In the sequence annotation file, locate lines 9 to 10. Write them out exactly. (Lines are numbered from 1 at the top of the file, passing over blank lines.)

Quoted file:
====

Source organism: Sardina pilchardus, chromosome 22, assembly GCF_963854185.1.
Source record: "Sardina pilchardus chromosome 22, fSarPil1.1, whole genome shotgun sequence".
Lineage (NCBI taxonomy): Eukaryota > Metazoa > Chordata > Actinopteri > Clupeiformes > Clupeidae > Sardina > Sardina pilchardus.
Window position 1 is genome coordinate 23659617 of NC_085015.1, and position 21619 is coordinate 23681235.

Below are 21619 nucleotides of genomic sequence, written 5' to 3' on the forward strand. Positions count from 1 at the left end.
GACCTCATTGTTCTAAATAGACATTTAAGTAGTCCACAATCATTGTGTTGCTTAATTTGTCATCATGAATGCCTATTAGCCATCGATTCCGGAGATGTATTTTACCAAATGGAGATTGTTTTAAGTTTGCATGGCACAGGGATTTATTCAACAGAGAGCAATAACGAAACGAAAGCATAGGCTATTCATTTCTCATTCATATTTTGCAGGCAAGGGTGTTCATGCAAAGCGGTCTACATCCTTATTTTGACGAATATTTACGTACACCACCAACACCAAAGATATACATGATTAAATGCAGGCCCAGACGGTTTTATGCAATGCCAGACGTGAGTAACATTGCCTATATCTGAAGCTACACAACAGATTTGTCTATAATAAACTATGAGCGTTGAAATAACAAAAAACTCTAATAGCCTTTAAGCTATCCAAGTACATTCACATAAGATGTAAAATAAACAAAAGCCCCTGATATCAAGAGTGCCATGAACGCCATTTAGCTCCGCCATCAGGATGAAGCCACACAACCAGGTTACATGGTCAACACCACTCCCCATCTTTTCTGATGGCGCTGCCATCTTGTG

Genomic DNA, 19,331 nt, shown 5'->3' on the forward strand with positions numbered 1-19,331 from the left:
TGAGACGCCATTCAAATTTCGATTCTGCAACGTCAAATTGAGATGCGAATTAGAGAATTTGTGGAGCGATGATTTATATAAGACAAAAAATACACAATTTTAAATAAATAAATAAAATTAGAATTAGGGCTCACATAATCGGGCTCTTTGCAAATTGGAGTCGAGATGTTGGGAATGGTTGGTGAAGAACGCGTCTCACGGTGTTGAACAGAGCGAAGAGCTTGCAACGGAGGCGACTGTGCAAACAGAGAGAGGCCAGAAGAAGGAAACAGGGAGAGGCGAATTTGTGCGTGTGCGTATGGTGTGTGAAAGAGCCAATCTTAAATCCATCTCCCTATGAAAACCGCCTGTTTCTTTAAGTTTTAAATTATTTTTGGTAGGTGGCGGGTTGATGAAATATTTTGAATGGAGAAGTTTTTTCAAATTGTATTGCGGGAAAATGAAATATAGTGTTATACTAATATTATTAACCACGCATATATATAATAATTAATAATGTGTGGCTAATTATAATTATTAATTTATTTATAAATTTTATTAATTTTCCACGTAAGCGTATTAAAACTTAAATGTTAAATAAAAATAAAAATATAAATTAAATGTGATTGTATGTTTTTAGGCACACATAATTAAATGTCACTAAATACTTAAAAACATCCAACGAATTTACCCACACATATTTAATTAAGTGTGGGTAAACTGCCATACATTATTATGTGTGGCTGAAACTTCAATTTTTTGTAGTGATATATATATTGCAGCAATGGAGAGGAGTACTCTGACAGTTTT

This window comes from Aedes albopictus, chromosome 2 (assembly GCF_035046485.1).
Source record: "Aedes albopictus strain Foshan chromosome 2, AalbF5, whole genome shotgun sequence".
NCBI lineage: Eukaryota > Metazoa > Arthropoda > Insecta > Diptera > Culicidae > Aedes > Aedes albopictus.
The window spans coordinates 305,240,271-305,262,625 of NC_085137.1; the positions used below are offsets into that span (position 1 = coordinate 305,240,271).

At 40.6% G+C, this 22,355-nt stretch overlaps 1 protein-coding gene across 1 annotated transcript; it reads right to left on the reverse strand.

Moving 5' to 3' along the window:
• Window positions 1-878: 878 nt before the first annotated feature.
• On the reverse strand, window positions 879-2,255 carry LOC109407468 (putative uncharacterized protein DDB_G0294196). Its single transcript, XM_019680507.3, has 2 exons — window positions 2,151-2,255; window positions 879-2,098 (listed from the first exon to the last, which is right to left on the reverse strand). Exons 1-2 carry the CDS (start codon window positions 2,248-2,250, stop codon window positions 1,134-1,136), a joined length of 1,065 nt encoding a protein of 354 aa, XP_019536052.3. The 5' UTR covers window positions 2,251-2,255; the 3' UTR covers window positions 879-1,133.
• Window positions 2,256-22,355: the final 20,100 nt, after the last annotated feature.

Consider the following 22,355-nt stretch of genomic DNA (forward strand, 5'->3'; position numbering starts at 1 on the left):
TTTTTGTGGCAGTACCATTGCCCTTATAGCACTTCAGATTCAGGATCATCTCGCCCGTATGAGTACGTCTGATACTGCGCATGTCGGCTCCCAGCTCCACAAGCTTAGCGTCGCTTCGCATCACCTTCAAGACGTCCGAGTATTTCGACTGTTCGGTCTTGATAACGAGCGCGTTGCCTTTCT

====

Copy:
This window comes from Aedes albopictus, chromosome 2 (assembly GCF_035046485.1).
Source record: "Aedes albopictus strain Foshan chromosome 2, AalbF5, whole genome shotgun sequence".